By Keith N FisherA few years ago, at the beginning of the e-book revolution, I attended a presentation designed to teach me how to market my books on the Internet. The presenter said something like the writing doesn’t matter. This is how to sell your books. I turned to my friend and said something about selling hand soap.
The question I had was, if the writing doesn’t matter, then why would people keep buying your books? In the past on this blog, I’ve belabored the need for editing. It’s true. A poorly written book turns reader’s hearts away from that author’s next book.
Nevertheless, it must be possible to market books like hand soap, because I heard that particular author’s books were hard to read. Still, he is a successful seller of his books. I suspect that over time, he has learned a few things. I hope he became a better writer.
So if I bind a stack of blank papers and called it a best seller, how many people would buy it? Especially if I priced it next to free? Many of you from the nineteen seventies will remember “The Pet Rock”. Yes it really was a plain old rock somebody cleaned up, packaged, and sold to the public. The thing that amazed me was people bought them.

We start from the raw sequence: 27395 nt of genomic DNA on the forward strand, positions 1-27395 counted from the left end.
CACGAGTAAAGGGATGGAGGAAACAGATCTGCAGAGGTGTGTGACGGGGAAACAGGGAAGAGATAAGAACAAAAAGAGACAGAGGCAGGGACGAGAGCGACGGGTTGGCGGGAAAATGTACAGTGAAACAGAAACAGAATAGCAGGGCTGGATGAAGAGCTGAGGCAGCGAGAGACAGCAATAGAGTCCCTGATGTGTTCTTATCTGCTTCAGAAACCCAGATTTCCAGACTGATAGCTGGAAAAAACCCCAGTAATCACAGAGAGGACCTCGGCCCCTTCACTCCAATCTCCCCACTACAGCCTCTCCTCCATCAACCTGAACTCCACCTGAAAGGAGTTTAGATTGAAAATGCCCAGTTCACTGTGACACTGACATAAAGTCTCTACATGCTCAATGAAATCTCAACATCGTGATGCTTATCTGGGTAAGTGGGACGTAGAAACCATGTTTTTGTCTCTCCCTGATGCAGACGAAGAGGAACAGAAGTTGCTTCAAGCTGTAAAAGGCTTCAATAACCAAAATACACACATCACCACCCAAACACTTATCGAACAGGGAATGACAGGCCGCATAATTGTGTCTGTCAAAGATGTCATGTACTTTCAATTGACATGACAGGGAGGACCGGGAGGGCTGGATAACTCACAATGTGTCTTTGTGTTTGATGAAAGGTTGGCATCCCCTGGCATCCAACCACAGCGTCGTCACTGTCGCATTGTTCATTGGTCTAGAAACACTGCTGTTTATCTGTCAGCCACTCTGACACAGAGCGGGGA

Have you ever read Elmer Gantry? The image of a salesman who could sell refrigerators to Eskimos also comes to mind. Promotion and sales feed the fire, but is it really possible to sell books without substance?
I want to write a book that makes nonreaders want to read. Many people have criticized JK Rowling, for her writing. She sold Harry Potter because it happened to be the right story at the right time. It’s true, but I wish I were so lucky. She wrote the story that got people reading again. She will be forever linked to a revolution. Many people now, read who never did before.
If I wrote the next Harry Potter, do you think I would need to sell it for ninety-nine cents on the Internet? Maybe, but it would be a tragedy. The market, is what it is, but I remember a time when writers wrote in seclusion. Marketing was for publishers. Either a book sold or it didn’t. In that prehistoric time, hand soap was mass marketed, books were cherished. Good books were treasured. They’re called classics now.
Anyway, while I organize chapters, deal with characters, and try to correctly punctuate, I’m happy in my element. Its what I love to do. Selling my books is the point. Selling the author is necessary, but I can’t sell refrigerators to Eskimos. I have to provide value, I couldn’t live with myself, otherwise.
Good Luck with your writing—see you next week.